Accounting Depreciation

When people talk about depreciation, it is often in reference to accounting depreciation. Accounting depreciation is the process of allocating the cost of an asset over the course of its useful life so as to align its expenses with revenue generation. Businesses also create accounting depreciation schedules with tax benefits in mind since depreciation on assets is deductible as a business expense in accordance with the Internal Revenue Service's (IRS) rules.

Most businesses depreciate an asset to $0 in book value because they believe the asset’s value and expenses have been fully matched with the revenue it generates over its expected useful life. Companies may choose to hold some book value of a depreciated asset after it has been fully depreciated.

The book value of an asset and the market value of an asset are usually very different. The economic value or market value of an asset may not be reported on financial statements but it is the value a company could potentially get if they chose to make an asset sale.

Depreciation vs. Appreciation

In general, both economic depreciation and economic appreciation can affect the market value of an asset. In some instances, one appraisal to another may show an increase in value. This would be the result of negative depreciation or positive appreciation.

During the credit crisis and housing market collapse of 2008, the combination of subprime loans requiring low or no down payments with the dramatic drop in housing values resulted in a significant amount of U.S. homeowners owing more money on their home than it was actually worth due to economic depreciation.


During the housing crisis of 2008, homeowners in the hardest-hit areas, such as Las Vegas, saw the value of their homes depreciate by as much as 60%.

Hypothetically, economic influences can also lead to increases in value or economic appreciation. Following the height of the 2008 financial crisis, regulators and the central bank took steps to improve economic conditions for the housing market that resulted in a housing market rebound and significant economic appreciation in real estate values from one appraisal to the next.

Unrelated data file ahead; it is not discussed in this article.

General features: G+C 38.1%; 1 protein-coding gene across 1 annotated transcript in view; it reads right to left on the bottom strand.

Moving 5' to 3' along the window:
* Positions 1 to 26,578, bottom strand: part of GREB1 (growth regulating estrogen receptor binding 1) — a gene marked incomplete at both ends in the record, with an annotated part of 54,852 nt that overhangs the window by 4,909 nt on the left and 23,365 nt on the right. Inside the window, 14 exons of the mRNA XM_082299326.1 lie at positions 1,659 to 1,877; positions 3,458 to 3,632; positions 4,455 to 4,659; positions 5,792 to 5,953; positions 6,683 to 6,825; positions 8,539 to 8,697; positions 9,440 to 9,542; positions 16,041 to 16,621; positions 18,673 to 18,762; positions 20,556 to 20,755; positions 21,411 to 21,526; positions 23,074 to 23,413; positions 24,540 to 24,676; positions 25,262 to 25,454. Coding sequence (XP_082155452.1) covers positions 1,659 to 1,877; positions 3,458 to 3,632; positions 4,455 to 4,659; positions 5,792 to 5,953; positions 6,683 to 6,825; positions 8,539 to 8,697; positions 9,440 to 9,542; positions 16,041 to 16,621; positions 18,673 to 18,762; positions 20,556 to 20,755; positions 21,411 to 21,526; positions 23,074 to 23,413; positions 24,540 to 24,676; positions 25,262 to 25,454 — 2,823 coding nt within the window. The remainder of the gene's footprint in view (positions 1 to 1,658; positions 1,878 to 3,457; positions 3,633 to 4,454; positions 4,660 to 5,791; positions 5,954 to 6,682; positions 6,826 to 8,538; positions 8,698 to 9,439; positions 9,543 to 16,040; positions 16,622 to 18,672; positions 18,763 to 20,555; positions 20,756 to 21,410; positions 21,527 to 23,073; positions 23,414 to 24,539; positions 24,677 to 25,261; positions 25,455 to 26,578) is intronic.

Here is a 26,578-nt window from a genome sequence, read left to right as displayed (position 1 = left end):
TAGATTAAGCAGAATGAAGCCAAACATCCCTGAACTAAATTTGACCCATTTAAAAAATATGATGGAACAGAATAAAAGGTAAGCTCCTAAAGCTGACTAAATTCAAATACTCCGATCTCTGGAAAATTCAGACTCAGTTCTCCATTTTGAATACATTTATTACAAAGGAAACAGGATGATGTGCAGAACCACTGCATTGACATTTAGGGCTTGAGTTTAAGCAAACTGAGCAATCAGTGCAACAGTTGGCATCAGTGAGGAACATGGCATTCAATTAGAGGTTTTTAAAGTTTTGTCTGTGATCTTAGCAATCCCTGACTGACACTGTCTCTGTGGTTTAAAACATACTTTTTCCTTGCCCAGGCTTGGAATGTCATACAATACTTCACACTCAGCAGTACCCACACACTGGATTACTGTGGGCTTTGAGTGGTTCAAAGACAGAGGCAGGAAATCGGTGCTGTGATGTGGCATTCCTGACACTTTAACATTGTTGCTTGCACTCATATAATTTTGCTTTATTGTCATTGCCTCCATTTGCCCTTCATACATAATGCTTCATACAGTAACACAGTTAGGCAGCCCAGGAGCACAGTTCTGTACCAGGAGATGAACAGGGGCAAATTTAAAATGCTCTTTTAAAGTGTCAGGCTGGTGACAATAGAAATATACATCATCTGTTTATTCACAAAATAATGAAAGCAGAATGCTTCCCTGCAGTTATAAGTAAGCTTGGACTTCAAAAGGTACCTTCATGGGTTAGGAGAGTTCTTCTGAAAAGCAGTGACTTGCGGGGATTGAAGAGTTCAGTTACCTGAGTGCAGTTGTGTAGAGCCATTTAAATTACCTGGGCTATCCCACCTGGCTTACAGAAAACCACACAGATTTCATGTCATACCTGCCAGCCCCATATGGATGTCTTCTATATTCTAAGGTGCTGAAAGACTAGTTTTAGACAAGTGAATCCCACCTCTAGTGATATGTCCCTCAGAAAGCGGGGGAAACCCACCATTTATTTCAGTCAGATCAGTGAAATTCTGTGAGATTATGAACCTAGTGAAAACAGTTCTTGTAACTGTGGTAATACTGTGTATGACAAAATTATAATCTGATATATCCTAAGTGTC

Valuing Assets

All types of assets are subject to the risks of economic depreciation and economic appreciation. Companies and investors may need to analyze and follow these effects differently. A company may not always be concerned with how economic depreciation is affecting the market value of its tangible assets. However, companies and investors will be concerned with how market influences are affecting highly liquid assets like stocks, bonds, and money market accounts.

Companies will follow more closely the depreciation and appreciation of assets that it marks to market on its books regularly since that has a greater impact on its overall performance. Investors certainly follow the economic depreciation and appreciation of assets in their portfolio regularly since it can have a big effect on their net worth from one day to the next.

For asset owners, liquidity can also be a factor in analyzing economic depreciation and appreciation. Real estate assets may see a larger increase or decrease in value from year to year due to economic effects. Investors may view the economic depreciation or appreciation of their more liquid assets differently since economic factors can influence values from one day to the next.